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Wednesday, November 5, 2014

The Most Important Thing About Bonds That Most Investors Don't Know

Not a bad hedge!
I've recently read a couple of books about bonds along with an article about how to protect a portfolio from a stock market correction.  The article was one of those Yahoo! type articles touting something like 10 ways to protect your portfolio.  It listed a number of esoteric ideas including puts, stop loss orders, etc. Nothing about bonds.  Maybe bonds wouldn't be your first thought either.

Maybe they should be.

Let's cut to the chase and take a look at the four times out of the past 20 years that the large cap core index, essentially the S&P 500, has produced a negative annual return along with the return on the Barclay's Aggregate Bond Index:

Large Cap Core Stock Index
Barclay’s Aggregate Bond Index

 Source:  BlackRock Asset Class Returns

Hopefully something jumps out at you.  The fact is that bonds, as the table clearly shows, offer a pretty decent hedge, i.e. insurance, to dampen the impact of stock market downturns.

People many times want to get wrapped up in the mathematics and look at correlations which, essentially, are fancy averages; but there is more to it than this.  I say this because most correlations disappointed investors in 2008.  Asset classes that were supposed to provide a cushion in the event of a downturn didn't.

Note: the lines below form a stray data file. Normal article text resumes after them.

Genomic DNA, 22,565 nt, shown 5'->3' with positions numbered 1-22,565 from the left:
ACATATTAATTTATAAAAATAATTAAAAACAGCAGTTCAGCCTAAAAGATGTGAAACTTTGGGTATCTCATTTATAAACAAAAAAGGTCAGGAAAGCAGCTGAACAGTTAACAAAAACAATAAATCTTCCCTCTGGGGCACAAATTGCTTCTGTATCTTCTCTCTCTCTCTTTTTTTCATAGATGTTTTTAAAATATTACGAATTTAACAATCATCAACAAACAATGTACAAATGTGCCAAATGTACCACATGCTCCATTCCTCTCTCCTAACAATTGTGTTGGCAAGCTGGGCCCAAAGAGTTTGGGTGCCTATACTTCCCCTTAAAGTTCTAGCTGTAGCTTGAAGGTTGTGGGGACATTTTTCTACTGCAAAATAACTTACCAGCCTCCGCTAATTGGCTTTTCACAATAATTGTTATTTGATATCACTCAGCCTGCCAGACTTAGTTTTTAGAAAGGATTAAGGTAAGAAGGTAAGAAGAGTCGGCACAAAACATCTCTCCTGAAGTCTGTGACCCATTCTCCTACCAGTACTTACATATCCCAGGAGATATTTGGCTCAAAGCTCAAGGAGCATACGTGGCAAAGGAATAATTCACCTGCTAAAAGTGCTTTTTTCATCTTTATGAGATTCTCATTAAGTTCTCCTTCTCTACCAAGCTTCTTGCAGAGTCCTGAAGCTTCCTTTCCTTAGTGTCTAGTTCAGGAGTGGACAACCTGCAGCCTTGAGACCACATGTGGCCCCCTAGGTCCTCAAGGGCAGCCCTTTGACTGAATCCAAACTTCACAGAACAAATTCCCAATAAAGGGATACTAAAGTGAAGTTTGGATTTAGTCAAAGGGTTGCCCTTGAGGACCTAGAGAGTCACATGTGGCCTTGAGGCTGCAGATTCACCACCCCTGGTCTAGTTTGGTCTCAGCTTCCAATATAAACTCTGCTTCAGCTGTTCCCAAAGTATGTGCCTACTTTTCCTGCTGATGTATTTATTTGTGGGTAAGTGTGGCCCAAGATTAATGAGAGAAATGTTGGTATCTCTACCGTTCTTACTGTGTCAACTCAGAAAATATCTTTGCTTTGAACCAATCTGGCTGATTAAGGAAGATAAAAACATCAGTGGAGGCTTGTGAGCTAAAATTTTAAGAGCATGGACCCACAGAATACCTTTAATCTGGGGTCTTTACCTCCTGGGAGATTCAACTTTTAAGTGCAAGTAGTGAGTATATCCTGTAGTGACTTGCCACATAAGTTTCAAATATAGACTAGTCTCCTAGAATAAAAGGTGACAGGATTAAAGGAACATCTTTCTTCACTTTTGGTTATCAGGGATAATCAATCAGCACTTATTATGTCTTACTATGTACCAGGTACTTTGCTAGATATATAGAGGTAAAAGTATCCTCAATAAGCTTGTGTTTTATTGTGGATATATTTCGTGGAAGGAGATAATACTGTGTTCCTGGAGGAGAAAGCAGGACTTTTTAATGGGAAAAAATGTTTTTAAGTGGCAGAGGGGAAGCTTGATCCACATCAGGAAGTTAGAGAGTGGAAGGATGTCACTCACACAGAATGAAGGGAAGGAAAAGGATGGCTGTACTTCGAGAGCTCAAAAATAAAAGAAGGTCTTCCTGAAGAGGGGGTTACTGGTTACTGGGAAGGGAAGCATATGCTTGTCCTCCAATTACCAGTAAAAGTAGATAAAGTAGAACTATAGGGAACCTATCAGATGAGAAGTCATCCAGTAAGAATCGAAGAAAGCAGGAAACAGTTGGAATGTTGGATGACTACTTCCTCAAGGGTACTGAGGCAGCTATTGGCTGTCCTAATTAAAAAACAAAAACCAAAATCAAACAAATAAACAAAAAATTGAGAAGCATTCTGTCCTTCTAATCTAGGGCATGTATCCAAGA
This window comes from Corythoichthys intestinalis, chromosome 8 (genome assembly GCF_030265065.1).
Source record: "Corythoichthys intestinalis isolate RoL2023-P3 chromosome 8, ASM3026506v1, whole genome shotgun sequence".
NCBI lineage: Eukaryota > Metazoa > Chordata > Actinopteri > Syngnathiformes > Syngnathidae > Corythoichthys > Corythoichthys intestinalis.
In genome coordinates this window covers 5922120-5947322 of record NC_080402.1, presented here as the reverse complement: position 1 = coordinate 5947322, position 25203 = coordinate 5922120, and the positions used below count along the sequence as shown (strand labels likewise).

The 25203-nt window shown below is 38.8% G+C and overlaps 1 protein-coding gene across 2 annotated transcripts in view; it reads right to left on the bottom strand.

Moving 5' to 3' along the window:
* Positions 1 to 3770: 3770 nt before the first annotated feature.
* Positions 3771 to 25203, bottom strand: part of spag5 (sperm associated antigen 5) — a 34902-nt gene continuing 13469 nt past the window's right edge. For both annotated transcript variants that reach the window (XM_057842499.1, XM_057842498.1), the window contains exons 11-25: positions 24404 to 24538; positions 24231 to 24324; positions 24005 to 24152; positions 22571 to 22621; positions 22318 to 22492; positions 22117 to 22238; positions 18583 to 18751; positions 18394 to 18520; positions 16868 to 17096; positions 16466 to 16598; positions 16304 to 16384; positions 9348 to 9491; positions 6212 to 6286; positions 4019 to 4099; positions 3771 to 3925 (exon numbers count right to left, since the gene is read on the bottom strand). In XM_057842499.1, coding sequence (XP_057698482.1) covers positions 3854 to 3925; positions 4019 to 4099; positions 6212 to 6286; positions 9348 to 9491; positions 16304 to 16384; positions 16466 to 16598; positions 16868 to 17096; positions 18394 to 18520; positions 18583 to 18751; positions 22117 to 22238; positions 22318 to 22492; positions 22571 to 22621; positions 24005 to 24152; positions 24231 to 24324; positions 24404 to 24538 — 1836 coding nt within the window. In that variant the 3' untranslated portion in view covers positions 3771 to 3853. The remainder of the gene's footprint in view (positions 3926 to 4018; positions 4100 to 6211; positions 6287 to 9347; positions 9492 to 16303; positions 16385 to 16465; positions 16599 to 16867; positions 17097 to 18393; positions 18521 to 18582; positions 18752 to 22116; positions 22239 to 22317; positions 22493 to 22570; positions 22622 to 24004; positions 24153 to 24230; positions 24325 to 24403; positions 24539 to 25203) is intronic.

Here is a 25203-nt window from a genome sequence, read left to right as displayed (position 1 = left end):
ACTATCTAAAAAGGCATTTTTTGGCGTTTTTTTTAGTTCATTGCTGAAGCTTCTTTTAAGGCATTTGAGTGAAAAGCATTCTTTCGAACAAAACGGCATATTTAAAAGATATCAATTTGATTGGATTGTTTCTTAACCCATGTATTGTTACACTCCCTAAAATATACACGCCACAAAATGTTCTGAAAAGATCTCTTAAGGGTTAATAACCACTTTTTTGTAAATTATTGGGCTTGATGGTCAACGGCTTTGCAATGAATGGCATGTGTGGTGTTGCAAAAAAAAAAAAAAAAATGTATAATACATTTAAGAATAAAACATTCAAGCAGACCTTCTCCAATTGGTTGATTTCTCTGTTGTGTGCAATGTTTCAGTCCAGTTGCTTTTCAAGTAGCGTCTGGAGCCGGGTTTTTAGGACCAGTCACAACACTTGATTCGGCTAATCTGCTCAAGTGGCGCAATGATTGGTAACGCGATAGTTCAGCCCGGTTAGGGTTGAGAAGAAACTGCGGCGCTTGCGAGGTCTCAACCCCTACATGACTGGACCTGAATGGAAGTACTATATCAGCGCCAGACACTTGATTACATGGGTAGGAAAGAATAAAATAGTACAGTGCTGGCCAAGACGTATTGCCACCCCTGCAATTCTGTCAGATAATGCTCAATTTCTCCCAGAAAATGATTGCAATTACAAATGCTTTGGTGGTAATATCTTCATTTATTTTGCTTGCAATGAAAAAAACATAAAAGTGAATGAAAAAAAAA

Bonds, on the other hand, especially Treasury notes and bonds which comprise most of the Barclay's Bond Index, are the go-to asset when investors get scared!  This is called "flight-to-quality."

Understanding a bit of history can lead to a pretty good idea of how bonds will act in various scenarios. Is it possible for both bonds and stocks to have a negative return?  Surely, especially when inflation picks up.  Most likely, in this situation, if stocks drop (which is not a given), it won't be by much.  On the other hand, if there is a major downturn, 15% or more say, it is probably because  the market is scared and bonds could be expected to do well.

One point worth emphasizing is that fixed income encompasses money markets, certificates-of-deposit, and savings accounts.  Sometimes people treat these as bond like instruments.  They are not.  Their price won't rise in a "flight-to-quality" instance.

What About Levels?

Most of the bond market has fixated over the past few years on the historically low rates and the need to position portfolios for a rise in rates.  After all, the thinking has been there is nowhere to go but up. Well, time has proven that this isn't exactly the case.  But beyond that, where should bond investors be today?

Well, if they load up on short duration bonds and corporate bonds offering higher yields, they could be severely disappointed in a crisis.  For example, if the market became convinced that we were locked into a serious Japanese-type deflation episode, the meager 2.35% 10-year Treasury yield could look robust.

The bottom line is that investors need to recognize that hedging like, insurance like, properties of bonds when managing their portfolios.  When is more the question rather than if when expecting a stock market correction?  When it comes, investors will appreciate their bonds (pun intended).

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